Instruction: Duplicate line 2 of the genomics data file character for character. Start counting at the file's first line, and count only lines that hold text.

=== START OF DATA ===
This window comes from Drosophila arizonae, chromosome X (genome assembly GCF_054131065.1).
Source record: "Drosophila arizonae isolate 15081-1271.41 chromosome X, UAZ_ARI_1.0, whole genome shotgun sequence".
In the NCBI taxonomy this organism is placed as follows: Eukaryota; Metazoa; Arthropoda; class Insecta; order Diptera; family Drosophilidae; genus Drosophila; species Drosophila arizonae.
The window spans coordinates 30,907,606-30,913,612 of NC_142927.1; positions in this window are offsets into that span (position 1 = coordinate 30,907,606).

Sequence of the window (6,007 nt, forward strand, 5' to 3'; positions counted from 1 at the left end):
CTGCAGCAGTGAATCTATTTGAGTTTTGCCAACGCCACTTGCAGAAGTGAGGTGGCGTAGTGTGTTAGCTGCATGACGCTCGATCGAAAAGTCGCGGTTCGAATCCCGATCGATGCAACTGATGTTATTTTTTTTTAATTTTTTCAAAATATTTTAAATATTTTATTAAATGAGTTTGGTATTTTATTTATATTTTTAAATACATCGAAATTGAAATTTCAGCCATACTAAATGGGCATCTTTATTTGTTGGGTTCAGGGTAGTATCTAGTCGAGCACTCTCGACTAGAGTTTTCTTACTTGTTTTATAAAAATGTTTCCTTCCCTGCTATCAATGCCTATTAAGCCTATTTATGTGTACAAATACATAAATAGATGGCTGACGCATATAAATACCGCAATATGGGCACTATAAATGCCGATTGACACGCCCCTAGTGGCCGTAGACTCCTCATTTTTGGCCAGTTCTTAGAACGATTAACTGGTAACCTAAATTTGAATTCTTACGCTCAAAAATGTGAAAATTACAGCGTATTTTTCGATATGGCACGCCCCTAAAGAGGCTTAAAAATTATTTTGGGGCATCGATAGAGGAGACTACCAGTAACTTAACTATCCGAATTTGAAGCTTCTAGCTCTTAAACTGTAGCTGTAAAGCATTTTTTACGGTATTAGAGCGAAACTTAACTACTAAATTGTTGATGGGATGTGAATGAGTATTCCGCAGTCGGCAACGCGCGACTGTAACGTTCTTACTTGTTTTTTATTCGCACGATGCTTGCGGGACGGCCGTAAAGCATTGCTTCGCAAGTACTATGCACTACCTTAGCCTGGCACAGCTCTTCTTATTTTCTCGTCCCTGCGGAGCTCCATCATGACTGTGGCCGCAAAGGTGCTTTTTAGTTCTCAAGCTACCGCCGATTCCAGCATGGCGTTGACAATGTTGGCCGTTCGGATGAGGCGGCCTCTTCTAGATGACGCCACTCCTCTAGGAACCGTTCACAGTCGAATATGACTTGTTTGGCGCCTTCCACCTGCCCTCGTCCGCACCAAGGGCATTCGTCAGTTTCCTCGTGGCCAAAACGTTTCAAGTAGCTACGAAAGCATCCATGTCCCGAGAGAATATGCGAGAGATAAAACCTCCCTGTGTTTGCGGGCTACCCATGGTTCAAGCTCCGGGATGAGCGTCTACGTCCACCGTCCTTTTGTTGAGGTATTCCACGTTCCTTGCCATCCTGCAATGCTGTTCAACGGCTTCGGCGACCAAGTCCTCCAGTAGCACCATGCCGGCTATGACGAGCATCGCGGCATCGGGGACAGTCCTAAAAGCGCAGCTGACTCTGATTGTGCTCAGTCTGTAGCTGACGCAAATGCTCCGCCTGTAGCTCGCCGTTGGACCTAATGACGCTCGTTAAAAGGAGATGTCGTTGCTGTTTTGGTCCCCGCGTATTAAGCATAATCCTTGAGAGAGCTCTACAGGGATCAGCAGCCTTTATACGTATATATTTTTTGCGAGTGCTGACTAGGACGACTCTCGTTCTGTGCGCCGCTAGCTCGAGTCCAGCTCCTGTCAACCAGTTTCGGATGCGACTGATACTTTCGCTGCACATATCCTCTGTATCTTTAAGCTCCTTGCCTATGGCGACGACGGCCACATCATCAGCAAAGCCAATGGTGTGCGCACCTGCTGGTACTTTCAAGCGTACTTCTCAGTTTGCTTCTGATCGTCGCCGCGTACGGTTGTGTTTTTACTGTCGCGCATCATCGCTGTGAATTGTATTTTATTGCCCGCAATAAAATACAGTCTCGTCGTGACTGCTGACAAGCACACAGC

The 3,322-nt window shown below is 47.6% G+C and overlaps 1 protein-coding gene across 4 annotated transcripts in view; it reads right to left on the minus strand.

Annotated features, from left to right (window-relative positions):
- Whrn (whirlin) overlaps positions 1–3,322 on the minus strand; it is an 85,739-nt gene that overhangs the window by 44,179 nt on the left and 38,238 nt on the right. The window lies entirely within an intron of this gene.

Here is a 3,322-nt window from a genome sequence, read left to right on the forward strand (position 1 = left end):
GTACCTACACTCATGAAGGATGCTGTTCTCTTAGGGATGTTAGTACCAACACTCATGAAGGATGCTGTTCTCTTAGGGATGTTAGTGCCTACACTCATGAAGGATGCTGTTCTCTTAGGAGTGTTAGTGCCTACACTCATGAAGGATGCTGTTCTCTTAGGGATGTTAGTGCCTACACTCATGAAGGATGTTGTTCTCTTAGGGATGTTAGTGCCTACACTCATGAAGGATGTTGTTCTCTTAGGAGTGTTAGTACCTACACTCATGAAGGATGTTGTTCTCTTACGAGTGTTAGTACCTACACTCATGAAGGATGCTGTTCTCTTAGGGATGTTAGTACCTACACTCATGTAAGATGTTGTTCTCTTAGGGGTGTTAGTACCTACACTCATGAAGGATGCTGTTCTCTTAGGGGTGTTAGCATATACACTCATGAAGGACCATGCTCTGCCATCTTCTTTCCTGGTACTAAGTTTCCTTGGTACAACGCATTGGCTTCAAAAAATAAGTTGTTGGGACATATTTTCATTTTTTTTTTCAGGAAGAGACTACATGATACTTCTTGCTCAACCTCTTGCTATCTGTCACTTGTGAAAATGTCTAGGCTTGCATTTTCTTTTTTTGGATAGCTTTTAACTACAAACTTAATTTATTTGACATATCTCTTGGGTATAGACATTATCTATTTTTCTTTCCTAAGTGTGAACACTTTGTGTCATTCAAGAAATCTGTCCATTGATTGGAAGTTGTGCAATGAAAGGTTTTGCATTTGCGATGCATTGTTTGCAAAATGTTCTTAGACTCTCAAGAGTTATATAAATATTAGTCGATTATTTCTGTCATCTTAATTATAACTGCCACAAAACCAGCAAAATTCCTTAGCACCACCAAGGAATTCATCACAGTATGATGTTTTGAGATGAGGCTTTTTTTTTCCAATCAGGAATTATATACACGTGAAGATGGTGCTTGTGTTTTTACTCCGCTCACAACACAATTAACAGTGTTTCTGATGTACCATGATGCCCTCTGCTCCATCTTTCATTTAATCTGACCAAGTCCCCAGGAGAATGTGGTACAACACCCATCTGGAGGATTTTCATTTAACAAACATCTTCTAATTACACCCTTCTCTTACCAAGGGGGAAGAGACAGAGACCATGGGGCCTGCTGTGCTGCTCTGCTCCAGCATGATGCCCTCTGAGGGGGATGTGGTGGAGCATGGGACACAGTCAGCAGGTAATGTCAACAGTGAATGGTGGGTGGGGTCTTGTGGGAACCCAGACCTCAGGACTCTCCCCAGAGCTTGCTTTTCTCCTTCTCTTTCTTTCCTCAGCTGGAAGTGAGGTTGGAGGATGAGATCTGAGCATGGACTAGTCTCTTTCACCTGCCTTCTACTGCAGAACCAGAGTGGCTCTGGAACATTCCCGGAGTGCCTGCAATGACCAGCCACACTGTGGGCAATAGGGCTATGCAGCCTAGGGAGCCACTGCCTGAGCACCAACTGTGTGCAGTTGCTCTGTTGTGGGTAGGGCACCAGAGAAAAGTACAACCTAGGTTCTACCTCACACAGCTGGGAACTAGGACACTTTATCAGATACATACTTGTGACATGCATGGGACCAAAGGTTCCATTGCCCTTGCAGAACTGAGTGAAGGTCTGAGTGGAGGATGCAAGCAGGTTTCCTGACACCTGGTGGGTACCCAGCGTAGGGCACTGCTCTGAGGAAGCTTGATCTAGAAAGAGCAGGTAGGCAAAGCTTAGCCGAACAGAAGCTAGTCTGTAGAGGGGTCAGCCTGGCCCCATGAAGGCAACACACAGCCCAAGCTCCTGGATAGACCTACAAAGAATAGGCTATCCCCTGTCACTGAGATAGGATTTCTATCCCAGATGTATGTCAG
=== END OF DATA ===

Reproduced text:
Source record: "Drosophila arizonae isolate 15081-1271.41 chromosome X, UAZ_ARI_1.0, whole genome shotgun sequence".